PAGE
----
Do you often find asking yourself the question of how to deal with an aggressive cat at the Vet Clinic? Handling a cat can be a stressful experience for everyone involved, and it can lead to aggression if not appropriately addressed.
When the clients are making an appointment it is essential to educate them about how important it is to make adjustments before and during the trip to the vet.
Why Are Cats Sometimes Aggressive?
Cats are unpredictable, affectionate, and utterly adorable. They also have their fair share of quirks. Sometimes they’re aggressive to your guests. Sometimes they hide from you when they know you’ve been having a bad day. And sometimes they jump from the highest heights only to break their tiny little ankles in the process. In other words, cats are just like humans… well, except that they love when their owners eat tuna fish.
Cats are more apt to be aggressive the older they get. Cats can reach middle age at four years old, and senior-citizen status at 11. Although they’re more likely to be affectionate than aggressive, an old cat may have all the physical capabilities of a younger cat but none of the stamina.
Senior cats can have problems with arthritis and other health issues. Because of arthritis, cats may feel painful, heat, or swelling in the joints. This can result in a more difficult-to-handle cat who does not enjoy being picked up or petted.
A cat with chronic joint pain may also be irritable and unpleasant to be around. While many cats are great companions for the elderly, some senior cats experience joint pain that they try to hide from you.
What Should I do Before Taking My Cat to The Vet?
- Carrier: appropriate size, secure, and with a removable top. They should get the cat used to the carrier beforehand.
- Feliway: spray Feliway solution in their bedding at least 30 minutes before the trip to the vet.
- Prescribed medication: If the patient has a history of aggression, help manage the fear by reminding the owner to give some medication before the consultation.
- When carrying the cat to the vet: the owner should minimize movement by supporting the carrier from the bottom with two hands.
- When transporting the pet to the vet by car: the carrier should be secure on the floor or the passenger lap.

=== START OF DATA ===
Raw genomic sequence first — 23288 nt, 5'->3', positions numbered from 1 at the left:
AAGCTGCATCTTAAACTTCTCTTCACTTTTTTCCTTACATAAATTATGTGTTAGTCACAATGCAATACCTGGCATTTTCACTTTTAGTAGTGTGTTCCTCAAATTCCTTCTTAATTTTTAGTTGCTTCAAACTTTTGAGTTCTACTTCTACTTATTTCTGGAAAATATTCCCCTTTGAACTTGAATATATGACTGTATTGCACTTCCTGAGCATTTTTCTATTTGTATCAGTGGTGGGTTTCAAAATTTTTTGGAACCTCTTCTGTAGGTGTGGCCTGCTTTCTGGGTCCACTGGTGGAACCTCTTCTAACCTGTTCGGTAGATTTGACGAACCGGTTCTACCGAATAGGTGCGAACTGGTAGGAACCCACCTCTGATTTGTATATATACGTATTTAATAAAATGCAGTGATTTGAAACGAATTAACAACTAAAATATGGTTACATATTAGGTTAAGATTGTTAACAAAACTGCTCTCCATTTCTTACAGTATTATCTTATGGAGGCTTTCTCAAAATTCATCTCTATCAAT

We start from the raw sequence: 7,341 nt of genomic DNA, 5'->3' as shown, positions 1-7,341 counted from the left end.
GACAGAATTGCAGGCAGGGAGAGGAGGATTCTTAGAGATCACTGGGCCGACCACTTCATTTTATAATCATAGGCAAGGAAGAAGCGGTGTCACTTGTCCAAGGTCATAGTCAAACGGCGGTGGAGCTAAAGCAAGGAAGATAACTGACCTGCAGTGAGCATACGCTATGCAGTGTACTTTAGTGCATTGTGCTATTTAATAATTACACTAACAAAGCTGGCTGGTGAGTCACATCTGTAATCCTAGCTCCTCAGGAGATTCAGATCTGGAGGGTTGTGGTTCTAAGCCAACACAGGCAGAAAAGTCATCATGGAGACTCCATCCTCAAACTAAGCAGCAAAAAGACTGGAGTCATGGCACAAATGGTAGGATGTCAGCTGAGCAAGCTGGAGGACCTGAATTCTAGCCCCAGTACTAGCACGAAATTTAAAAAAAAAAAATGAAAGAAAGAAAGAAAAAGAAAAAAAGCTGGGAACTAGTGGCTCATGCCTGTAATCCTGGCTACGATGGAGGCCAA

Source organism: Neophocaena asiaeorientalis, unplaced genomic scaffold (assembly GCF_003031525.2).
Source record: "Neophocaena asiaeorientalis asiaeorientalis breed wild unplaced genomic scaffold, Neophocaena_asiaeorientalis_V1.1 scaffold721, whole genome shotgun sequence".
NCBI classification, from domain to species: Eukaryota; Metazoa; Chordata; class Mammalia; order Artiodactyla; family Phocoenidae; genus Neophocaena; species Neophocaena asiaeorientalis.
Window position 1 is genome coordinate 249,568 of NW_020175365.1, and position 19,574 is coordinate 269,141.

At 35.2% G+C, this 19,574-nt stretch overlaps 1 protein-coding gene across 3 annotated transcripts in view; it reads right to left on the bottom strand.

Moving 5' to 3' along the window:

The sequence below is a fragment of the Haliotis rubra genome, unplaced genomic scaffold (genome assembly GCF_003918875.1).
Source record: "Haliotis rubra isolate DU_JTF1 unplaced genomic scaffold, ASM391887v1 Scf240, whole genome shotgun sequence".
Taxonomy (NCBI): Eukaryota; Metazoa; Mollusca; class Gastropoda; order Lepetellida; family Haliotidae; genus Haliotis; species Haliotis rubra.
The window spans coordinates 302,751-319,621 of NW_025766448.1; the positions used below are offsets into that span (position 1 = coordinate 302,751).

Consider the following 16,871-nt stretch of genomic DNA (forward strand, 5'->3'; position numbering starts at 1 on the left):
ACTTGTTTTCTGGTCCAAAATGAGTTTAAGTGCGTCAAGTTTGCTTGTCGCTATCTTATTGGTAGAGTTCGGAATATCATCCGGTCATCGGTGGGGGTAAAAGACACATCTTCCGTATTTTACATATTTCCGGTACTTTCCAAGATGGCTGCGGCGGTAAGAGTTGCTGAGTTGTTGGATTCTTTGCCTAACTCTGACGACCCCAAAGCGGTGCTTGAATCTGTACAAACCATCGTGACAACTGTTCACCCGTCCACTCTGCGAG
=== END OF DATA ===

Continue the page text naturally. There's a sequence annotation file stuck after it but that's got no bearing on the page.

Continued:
What You Will Need to Handle The Aggressive Cat
- A professional handler (vet nurse/tech or veterinarian) for the safety of the animal, staff, and pet owner.
- Warm towel to provide a soft and comfortable surface for the cat.
1) Wash your hands to eliminate the scent of other pets.
2) Be prepared! Have the equipment for examination ready.
3) Turn on the Feliway diffuser.
4) Spray the warm towel with Feliway classic spray.
What is The Proper Way to Handle an Aggressive Cat?
1) Make sure to start the consultation as soon as the patient arrives at the clinic.
2) Approach slowly, speak with a calm voice and assess the cat in the carrier while paying attention to body language. Observe signs of fear or aggression.
3) The goal is that the cat gets out of the carrier voluntarily. If the patient shows aggressive behavior, the handler will need to remove the top of the carrier, approach the cat from behind and slide the warm towel to restrain the patient kindly.
4) You can examine the cat in the carrier or wrap the patient with the towel and slide it onto the table if it is safe to do so. Start with the less stressful part of the examination.
Note: if step 4 does not work or you need to perform other procedures, you may need to sedate the patient when you get to step 3.
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